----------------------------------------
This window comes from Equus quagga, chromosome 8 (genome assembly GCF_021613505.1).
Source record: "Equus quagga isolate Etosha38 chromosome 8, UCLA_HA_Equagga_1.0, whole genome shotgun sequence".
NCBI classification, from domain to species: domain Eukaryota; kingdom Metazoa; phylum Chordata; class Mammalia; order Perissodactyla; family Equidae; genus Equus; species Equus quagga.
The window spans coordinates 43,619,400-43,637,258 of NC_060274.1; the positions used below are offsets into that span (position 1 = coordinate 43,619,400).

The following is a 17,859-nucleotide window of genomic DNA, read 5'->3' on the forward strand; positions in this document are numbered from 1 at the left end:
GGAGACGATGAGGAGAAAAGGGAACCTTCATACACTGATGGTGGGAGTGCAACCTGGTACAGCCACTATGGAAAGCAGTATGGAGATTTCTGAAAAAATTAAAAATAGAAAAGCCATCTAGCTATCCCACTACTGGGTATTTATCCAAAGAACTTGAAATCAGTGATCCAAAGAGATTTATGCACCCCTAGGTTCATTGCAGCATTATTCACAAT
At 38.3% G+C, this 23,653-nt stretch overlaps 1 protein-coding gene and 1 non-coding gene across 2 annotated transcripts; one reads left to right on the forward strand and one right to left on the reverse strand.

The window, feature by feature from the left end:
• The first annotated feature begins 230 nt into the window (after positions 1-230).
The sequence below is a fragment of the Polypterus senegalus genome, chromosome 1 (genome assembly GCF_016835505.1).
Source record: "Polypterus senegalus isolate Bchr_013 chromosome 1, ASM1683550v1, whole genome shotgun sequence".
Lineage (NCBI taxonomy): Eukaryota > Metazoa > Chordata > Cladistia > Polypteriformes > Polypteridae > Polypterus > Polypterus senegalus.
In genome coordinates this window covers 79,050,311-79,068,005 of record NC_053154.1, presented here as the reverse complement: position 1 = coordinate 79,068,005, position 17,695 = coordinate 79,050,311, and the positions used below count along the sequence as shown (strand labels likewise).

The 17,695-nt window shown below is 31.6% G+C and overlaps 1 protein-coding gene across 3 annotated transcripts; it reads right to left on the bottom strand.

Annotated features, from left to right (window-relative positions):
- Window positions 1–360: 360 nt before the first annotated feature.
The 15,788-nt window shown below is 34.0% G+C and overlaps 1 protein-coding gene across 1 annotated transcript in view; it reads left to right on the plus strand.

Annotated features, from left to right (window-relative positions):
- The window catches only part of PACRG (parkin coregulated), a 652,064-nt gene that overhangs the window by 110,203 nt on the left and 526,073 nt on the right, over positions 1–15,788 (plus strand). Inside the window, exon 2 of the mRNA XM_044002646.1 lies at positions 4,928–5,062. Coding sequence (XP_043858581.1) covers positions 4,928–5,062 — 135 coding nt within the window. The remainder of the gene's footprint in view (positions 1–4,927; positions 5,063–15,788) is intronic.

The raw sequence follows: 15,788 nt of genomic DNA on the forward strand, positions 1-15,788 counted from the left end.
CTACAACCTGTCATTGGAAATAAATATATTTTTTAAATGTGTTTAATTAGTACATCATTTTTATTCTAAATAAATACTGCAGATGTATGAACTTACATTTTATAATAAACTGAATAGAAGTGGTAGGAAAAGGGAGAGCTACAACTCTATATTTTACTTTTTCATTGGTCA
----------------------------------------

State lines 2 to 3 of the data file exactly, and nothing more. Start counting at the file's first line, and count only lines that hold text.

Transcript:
Source record: "Equus quagga isolate Etosha38 chromosome 8, UCLA_HA_Equagga_1.0, whole genome shotgun sequence".
NCBI classification, from domain to species: domain Eukaryota; kingdom Metazoa; phylum Chordata; class Mammalia; order Perissodactyla; family Equidae; genus Equus; species Equus quagga.